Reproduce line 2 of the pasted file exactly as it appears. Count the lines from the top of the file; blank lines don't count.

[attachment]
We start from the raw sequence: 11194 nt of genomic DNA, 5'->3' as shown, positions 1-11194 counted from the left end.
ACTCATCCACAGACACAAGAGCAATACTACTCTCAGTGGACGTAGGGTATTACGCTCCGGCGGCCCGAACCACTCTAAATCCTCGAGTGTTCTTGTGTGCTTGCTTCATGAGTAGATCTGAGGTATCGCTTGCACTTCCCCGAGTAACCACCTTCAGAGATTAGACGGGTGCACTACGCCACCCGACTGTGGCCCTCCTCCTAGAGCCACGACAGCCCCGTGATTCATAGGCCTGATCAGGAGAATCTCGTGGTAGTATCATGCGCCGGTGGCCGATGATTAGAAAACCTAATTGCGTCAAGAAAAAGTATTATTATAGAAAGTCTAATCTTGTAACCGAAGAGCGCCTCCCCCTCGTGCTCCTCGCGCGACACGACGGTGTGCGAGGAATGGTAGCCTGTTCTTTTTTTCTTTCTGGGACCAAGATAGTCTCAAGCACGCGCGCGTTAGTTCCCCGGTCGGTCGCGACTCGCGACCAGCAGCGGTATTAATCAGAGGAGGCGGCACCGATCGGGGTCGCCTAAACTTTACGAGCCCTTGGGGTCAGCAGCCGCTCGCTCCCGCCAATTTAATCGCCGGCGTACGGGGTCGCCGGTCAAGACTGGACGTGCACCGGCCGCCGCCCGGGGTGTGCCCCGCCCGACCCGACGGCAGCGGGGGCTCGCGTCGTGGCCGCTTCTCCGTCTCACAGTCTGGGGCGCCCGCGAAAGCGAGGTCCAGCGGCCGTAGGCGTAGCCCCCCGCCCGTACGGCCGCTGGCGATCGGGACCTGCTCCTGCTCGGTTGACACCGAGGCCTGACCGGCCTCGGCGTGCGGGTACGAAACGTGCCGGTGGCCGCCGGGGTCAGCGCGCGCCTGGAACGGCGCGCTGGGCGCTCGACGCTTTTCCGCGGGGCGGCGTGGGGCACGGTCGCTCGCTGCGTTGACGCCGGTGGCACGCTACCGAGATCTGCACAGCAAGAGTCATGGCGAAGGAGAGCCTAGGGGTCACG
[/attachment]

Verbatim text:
ACTCATCCACAGACACAAGAGCAATACTACTCTCAGTGGACGTAGGGTATTACGCTCCGGCGGCCCGAACCACTCTAAATCCTCGAGTGTTCTTGTGTGCTTGCTTCATGAGTAGATCTGAGGTATCGCTTGCACTTCCCCGAGTAACCACCTTCAGAGATTAGACGGGTGCACTACGCCACCCGACTGTGGCCCTCCTCCTAGAGCCACGACAGCCCCGTGATTCATAGGCCTGATCAGGAGAATCTCGTGGTAGTATCATGCGCCGGTGGCCGATGATTAGAAAACCTAATTGCGTCAAGAAAAAGTATTATTATAGAAAGTCTAATCTTGTAACCGAAGAGCGCCTCCCCCTCGTGCTCCTCGCGCGACACGACGGTGTGCGAGGAATGGTAGCCTGTTCTTTTTTTCTTTCTGGGACCAAGATAGTCTCAAGCACGCGCGCGTTAGTTCCCCGGTCGGTCGCGACTCGCGACCAGCAGCGGTATTAATCAGAGGAGGCGGCACCGATCGGGGTCGCCTAAACTTTACGAGCCCTTGGGGTCAGCAGCCGCTCGCTCCCGCCAATTTAATCGCCGGCGTACGGGGTCGCCGGTCAAGACTGGACGTGCACCGGCCGCCGCCCGGGGTGTGCCCCGCCCGACCCGACGGCAGCGGGGGCTCGCGTCGTGGCCGCTTCTCCGTCTCACAGTCTGGGGCGCCCGCGAAAGCGAGGTCCAGCGGCCGTAGGCGTAGCCCCCCGCCCGTACGGCCGCTGGCGATCGGGACCTGCTCCTGCTCGGTTGACACCGAGGCCTGACCGGCCTCGGCGTGCGGGTACGAAACGTGCCGGTGGCCGCCGGGGTCAGCGCGCGCCTGGAACGGCGCGCTGGGCGCTCGACGCTTTTCCGCGGGGCGGCGTGGGGCACGGTCGCTCGCTGCGTTGACGCCGGTGGCACGCTACCGAGATCTGCACAGCAAGAGTCATGGCGAAGGAGAGCCTAGGGGTCACG